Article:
Stanton Moore Trio, Nightlight Lounge, Bellingham, WA – 12/15
Not having heard Moore's recent solo release III, I wasn't too sure what to expect; I figured I was in for a night of funk (which indeed was to come) but I was surprised pleasantly surprised that is when things started out in a deeper jazz tone. Perhaps one of the best things about Moore is that while he can play jazz, and play it well, his style is a far cry from your typical drummer toying in that genre.
No soft taps for this NOLA character; Moore downright tortures his kit. He comes down deliberate and heavy-handed; subtle is simply not his style. Every note resounds, and resounds hard, making Moore one of the more dynamic drummers out there, and certainly one of the most entertaining to watch. The majority of the time it seems Moore can barely contain his excitement, jumping off his stool I love that.
Clanging, banging keys accentuated by the drum kit defined the first number, and if anything it was Will Bernard's looping guitar that injected the jazz. While Moore's roadie fiddled with his bass drum in between the second and third song, the lanky Brian Coogan leapt out from behind his keyboards and declared, "I'll tap dance for you!" He proceeded to do just that, setting a playful mood for the remainder of the night. Coogan returned to his set-up to deliver some super heavy organ countered with repeated bursts of high-pitched exclamations before Bernard took his turn to rip ahead with searing guitar, Moore providing halt-and-go drums, eventually going completely mental until he was out of breath.
The trio consistently moved forward with each new song, never seeming to stagnate or even simmer. A cowbell jungle beat slipped into jazz then reached an almost big band sound, bluesy guitar suddenly dominating, a dirty slide joined by a brief bout of boogie-woogie keys. The jungle sound reemerged, Moore working through so many tricks the pace nearly left you insane. Of course, this was just the appetizer. The group hit its climax (although they never really came back down 'til the end) and the audience flew into a frenzy, a crescending organ defining it all. Sometimes sultry, sometimes funky, always slithering, the trio took the New Orleans sound up and down and around.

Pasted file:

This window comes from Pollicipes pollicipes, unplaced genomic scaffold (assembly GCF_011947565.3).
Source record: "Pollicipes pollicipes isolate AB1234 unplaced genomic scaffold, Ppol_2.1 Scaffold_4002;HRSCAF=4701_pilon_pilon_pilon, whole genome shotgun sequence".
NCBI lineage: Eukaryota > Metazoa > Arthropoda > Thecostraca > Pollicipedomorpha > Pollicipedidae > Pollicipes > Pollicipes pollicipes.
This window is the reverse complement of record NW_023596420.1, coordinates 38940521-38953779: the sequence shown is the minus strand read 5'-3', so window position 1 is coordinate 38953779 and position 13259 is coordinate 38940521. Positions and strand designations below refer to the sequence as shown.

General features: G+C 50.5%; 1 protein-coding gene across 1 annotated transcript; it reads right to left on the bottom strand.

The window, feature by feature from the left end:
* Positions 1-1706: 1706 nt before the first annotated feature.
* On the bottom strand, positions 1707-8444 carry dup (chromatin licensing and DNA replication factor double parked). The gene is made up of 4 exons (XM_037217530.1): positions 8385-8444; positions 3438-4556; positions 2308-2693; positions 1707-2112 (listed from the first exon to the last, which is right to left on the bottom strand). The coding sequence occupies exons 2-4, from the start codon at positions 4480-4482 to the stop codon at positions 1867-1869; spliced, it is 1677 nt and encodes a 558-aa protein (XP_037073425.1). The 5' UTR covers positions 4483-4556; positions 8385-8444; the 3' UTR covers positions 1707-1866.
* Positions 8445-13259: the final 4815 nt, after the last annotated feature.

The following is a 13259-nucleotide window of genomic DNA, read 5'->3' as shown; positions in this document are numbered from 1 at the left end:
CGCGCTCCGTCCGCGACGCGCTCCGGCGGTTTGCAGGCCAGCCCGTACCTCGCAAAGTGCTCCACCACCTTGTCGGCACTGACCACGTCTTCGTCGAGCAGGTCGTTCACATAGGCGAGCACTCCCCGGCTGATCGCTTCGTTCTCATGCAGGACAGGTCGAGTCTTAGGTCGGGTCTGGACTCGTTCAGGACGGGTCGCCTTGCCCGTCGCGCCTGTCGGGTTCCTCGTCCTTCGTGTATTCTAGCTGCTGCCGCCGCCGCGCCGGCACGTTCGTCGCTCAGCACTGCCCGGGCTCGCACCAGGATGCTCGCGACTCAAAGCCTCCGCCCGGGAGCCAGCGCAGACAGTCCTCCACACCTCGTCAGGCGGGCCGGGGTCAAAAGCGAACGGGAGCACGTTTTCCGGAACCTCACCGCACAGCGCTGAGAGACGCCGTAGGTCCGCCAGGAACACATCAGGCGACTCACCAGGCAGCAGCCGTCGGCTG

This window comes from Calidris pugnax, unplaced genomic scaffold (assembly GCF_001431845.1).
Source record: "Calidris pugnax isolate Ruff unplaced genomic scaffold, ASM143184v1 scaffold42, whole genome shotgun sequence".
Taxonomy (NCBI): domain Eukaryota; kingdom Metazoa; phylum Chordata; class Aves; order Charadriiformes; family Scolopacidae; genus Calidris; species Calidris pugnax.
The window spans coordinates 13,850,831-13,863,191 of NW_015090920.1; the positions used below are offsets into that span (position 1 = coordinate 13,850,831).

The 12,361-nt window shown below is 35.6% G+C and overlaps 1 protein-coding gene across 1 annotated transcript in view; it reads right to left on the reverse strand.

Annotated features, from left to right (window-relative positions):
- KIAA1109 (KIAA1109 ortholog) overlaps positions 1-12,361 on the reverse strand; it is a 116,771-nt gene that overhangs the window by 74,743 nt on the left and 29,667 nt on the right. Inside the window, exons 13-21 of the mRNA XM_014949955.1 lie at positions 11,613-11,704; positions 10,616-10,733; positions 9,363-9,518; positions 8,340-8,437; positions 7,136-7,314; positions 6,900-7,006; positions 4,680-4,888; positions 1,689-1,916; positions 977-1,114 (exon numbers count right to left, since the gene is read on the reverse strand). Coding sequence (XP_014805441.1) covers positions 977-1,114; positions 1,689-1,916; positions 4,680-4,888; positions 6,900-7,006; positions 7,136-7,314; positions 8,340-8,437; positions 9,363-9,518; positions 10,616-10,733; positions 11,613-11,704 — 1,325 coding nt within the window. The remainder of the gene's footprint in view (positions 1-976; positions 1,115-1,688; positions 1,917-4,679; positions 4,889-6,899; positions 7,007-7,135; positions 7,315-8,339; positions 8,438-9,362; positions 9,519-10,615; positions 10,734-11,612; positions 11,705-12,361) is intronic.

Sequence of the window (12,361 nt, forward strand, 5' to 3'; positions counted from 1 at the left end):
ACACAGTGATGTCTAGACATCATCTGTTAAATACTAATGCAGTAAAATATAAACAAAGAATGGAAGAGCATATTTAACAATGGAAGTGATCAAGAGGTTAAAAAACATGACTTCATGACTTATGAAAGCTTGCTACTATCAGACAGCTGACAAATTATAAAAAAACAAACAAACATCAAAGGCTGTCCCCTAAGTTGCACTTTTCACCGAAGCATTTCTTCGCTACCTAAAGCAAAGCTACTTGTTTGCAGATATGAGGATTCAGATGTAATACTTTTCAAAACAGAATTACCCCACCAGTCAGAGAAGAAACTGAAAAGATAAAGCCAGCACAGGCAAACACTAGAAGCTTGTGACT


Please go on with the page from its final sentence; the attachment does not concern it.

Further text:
The second set found the trio covering a handful of Galactic tunes, convulsing, spasmodic funk. Moore and company also worked through some more complex pieces as the audience had a harder time catching a groove to keep their dancing shoes warm. When Coogan took his organ to an almost eerie level a maniacal grin played across his face and Moore stacked up a huge solo, moving at terrific speed, before allowing the entire tune to deconstruct.
The communication between the musicians was phenomenal, the three of them flawlessly and simultaneously shifting the rhythm, over and over again, with what appeared to be no communication at all. As the night progressed the jams just kept getting longer and longer, the organ and guitar just as important as the drums, Moore not allowing things to default to the Stanton Moore show. In fact by the end of the evening, the camaraderie was blatant. Bernard and Coogan "attacked" one another on stage, practicing their latest wrestling moves, Moore laughing behind them. When the group reemerged for the encore, Moore said Coogan wished "to dedicate the next song to Grey Goose vodka." After covering a quiet, thoughtful number penned by a South African composer, Moore announced (in case there was any doubt) that the group was "going to rock the hell out."
Well, Moore's a man of his word.